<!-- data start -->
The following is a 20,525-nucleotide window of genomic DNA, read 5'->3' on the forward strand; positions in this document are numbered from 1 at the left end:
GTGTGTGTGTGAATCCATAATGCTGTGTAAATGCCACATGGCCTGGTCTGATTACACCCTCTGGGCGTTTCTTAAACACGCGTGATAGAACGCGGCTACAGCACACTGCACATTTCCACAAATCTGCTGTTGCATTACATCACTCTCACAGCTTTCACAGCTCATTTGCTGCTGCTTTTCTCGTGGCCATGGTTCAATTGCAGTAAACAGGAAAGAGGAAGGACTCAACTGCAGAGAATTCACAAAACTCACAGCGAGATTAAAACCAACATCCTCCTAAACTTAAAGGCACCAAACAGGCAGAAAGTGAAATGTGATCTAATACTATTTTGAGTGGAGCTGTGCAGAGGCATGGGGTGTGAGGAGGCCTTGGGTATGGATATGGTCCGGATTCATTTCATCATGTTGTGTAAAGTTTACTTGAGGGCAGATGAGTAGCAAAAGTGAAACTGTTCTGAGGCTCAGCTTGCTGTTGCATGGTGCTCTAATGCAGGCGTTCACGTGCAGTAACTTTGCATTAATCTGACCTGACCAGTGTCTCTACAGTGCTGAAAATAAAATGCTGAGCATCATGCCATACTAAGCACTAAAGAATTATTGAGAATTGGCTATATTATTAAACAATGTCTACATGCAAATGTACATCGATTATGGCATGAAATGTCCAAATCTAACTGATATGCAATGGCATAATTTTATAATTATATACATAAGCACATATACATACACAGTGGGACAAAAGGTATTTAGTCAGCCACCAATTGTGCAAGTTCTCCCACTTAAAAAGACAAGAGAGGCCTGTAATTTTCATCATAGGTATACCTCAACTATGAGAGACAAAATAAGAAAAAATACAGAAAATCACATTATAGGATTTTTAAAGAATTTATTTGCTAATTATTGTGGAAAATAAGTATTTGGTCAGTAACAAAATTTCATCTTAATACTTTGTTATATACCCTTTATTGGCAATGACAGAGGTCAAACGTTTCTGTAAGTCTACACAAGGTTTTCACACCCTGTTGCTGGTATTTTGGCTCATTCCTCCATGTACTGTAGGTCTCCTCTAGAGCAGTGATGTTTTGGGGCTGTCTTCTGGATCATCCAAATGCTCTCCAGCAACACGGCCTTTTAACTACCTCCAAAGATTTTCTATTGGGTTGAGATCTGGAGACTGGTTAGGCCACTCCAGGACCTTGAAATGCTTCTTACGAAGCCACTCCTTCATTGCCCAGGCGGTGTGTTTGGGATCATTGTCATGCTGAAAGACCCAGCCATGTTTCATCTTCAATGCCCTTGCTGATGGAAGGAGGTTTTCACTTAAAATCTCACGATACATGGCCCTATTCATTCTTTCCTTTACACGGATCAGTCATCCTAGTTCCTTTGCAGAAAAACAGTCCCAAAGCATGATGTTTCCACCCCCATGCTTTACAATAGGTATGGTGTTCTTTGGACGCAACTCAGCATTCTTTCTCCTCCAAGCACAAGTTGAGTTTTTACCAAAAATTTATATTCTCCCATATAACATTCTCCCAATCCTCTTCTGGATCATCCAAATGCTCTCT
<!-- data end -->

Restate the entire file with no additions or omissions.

The following is a 20,525-nucleotide window of genomic DNA, read 5'->3' on the forward strand; positions in this document are numbered from 1 at the left end:
GTGTGTGTGTGAATCCATAATGCTGTGTAAATGCCACATGGCCTGGTCTGATTACACCCTCTGGGCGTTTCTTAAACACGCGTGATAGAACGCGGCTACAGCACACTGCACATTTCCACAAATCTGCTGTTGCATTACATCACTCTCACAGCTTTCACAGCTCATTTGCTGCTGCTTTTCTCGTGGCCATGGTTCAATTGCAGTAAACAGGAAAGAGGAAGGACTCAACTGCAGAGAATTCACAAAACTCACAGCGAGATTAAAACCAACATCCTCCTAAACTTAAAGGCACCAAACAGGCAGAAAGTGAAATGTGATCTAATACTATTTTGAGTGGAGCTGTGCAGAGGCATGGGGTGTGAGGAGGCCTTGGGTATGGATATGGTCCGGATTCATTTCATCATGTTGTGTAAAGTTTACTTGAGGGCAGATGAGTAGCAAAAGTGAAACTGTTCTGAGGCTCAGCTTGCTGTTGCATGGTGCTCTAATGCAGGCGTTCACGTGCAGTAACTTTGCATTAATCTGACCTGACCAGTGTCTCTACAGTGCTGAAAATAAAATGCTGAGCATCATGCCATACTAAGCACTAAAGAATTATTGAGAATTGGCTATATTATTAAACAATGTCTACATGCAAATGTACATCGATTATGGCATGAAATGTCCAAATCTAACTGATATGCAATGGCATAATTTTATAATTATATACATAAGCACATATACATACACAGTGGGACAAAAGGTATTTAGTCAGCCACCAATTGTGCAAGTTCTCCCACTTAAAAAGACAAGAGAGGCCTGTAATTTTCATCATAGGTATACCTCAACTATGAGAGACAAAATAAGAAAAAATACAGAAAATCACATTATAGGATTTTTAAAGAATTTATTTGCTAATTATTGTGGAAAATAAGTATTTGGTCAGTAACAAAATTTCATCTTAATACTTTGTTATATACCCTTTATTGGCAATGACAGAGGTCAAACGTTTCTGTAAGTCTACACAAGGTTTTCACACCCTGTTGCTGGTATTTTGGCTCATTCCTCCATGTACTGTAGGTCTCCTCTAGAGCAGTGATGTTTTGGGGCTGTCTTCTGGATCATCCAAATGCTCTCCAGCAACACGGCCTTTTAACTACCTCCAAAGATTTTCTATTGGGTTGAGATCTGGAGACTGGTTAGGCCACTCCAGGACCTTGAAATGCTTCTTACGAAGCCACTCCTTCATTGCCCAGGCGGTGTGTTTGGGATCATTGTCATGCTGAAAGACCCAGCCATGTTTCATCTTCAATGCCCTTGCTGATGGAAGGAGGTTTTCACTTAAAATCTCACGATACATGGCCCTATTCATTCTTTCCTTTACACGGATCAGTCATCCTAGTTCCTTTGCAGAAAAACAGTCCCAAAGCATGATGTTTCCACCCCCATGCTTTACAATAGGTATGGTGTTCTTTGGACGCAACTCAGCATTCTTTCTCCTCCAAGCACAAGTTGAGTTTTTACCAAAAATTTATATTCTCCCATATAACATTCTCCCAATCCTCTTCTGGATCATCCAAATGCTCTCT